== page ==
Where I Stand, According to Figure 15

My recent symptoms-setback has forced me to reevaluate where I stand in treatment. I figured I would be part of the “stall phase” camp, those individuals that experience little to no symptom relapses, but rather a temporary plateau of symptom improvement. The last few weeks have opened my eyes to the possibility that a plateau was merely wishful thinking.

According to figure 15 on page 52 of “Amalgam Illness: Diagnosis and Treatment by Andrew H Cutler, PhD,” the dump phase is graphed to present itself somewhere between six- to nine-months following dental amalgam removal. Following this dump phase, symptoms again start to slowly improve.

I was curious to see where I was, so I created a new chart, based off of Dr. Cutler’s figure 15, and marked where my “dump phase” fell. First, I determined that my first recorded entry about symptom reversal was on September 7th, 2014. I then calculated how many true rounds into the protocol I was. Since I have had a few rounds end early, using the current round count (46, as of this writing) would be incorrect. After crunching some numbers, I came to 42.19-weeks, or 9.7-months in.

In the chart above, the vertical bars represent two possible ranges my “dump phase” currently falls within. The darker bar represents where my “dump phase” fell if the journey lasts 24-months, whereas the lighter bar correlates with a 12-month battle. While I was hopeful that 12-months would work for me, the experiences of others have helped me redefine the finish line at 24-months or greater.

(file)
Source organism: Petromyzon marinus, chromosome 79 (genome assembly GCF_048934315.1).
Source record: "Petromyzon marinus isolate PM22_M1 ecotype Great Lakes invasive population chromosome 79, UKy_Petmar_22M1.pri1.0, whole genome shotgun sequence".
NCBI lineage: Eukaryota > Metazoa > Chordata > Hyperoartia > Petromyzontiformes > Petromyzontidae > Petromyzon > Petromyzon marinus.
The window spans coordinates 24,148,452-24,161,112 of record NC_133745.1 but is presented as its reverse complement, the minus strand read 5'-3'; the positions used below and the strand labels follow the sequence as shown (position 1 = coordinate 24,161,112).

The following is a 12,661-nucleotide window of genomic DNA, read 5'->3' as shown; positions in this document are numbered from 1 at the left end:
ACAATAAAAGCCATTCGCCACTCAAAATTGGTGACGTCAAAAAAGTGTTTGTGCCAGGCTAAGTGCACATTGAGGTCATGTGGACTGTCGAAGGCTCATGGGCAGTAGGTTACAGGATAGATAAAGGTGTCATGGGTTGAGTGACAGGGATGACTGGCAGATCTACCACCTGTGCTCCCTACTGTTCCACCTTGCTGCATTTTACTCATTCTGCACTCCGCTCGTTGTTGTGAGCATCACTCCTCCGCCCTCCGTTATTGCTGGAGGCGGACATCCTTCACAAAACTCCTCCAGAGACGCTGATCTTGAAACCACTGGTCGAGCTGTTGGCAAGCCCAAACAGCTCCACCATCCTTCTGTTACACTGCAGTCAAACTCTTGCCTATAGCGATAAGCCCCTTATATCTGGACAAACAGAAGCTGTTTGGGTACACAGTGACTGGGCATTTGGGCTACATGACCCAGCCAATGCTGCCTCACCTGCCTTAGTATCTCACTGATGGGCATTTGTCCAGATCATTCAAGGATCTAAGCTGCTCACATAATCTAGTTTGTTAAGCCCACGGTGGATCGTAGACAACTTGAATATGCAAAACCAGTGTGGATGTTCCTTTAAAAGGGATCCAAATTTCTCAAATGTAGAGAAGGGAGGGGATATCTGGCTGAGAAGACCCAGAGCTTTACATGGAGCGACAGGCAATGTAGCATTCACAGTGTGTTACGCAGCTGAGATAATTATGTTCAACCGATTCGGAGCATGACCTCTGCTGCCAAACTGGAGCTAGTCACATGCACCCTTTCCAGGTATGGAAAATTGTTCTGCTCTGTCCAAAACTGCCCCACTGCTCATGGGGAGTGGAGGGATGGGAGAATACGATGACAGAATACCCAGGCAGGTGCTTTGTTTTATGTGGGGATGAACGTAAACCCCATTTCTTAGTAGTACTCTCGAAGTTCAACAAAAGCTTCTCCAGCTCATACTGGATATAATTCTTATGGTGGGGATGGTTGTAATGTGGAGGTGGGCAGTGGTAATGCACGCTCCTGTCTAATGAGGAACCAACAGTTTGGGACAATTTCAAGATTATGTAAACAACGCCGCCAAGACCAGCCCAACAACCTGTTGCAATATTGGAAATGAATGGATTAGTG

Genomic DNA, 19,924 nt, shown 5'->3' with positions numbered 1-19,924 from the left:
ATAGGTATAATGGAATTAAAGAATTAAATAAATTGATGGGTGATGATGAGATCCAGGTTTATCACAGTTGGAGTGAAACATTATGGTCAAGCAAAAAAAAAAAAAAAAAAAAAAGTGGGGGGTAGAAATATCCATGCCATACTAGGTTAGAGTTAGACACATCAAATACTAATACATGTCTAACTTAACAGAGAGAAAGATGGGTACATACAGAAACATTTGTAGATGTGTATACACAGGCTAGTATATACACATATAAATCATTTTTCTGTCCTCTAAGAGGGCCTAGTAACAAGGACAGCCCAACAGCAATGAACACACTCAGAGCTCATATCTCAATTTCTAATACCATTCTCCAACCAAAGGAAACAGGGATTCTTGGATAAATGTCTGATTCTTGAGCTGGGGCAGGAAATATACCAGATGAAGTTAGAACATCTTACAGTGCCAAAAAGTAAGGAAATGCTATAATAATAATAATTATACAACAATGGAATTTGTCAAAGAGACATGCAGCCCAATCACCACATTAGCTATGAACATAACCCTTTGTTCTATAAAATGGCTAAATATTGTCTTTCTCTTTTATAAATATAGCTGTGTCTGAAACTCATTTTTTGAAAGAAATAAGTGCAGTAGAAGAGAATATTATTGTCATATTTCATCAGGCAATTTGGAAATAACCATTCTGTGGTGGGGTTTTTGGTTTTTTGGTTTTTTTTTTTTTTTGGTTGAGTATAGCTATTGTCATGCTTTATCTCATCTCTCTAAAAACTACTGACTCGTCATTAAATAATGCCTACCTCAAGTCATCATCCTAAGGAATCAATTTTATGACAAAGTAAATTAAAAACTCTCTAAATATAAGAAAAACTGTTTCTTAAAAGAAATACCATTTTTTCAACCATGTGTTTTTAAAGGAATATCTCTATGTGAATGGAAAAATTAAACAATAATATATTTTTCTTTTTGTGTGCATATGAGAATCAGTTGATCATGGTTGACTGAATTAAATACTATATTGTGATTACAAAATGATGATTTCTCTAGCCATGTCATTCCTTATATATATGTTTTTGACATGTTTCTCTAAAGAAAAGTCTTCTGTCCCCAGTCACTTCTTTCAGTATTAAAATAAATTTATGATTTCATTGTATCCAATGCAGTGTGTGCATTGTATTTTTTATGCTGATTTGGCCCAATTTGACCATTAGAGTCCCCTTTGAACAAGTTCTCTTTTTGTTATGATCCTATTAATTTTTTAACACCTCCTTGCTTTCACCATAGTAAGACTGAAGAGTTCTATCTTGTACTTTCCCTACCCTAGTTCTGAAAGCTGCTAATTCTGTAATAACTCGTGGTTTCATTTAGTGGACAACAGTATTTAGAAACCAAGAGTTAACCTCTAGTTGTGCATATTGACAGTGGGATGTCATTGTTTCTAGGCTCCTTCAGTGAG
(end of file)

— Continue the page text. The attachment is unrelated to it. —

Monday’s Are So…

For the past few weeks, Mondays have been a bit rougher than normal. For a visual simulation of what I mean, I will now ask Garfield to explain:

Monday’s are one of the two worst days of the week for me. It’s the day I start my rounds, and it seems that I have issues with the first few doses. By Wednesday I am feeling (somewhat) back to normal, and Thursday — my first day off round — reminds me just how much is stinks to stop a round.

I have been making steady progress, albeit slowly, towards a time when my light intolerance, dizziness, vertigo, and eye fatigue will be manageable, and hopefully nonexistent. But it has been a journey, and I only notice my slight improvements when my symptoms return to their previous glory.

For the last few weeks, I have been feeling worse than usual. Activities like walking in the grocery store, turning my head at a normal pace, and looking at monitors/screens for short bursts have all been harder to do recently. Every week at the grocery store I am reminded how far I have come, now that I am being forced to experience it as I had just nine-months previous.

Last week I blamed a cold; I figured that the head congestion exasperated my condition, making me more dizzy than usual. I have no excuse for today. I woke up with my normal level of congestion (still chronic), and yet I was hit with a short bout of vertigo while walking through my kitchen. I was even forced to lower the contrast on my monitor to be able to look at it for any period of time.

I have no idea what could be causing these sudden increases in symptoms. Some online have written about a “dump phase”, which this could very well be. Reading the link from the previous sentence: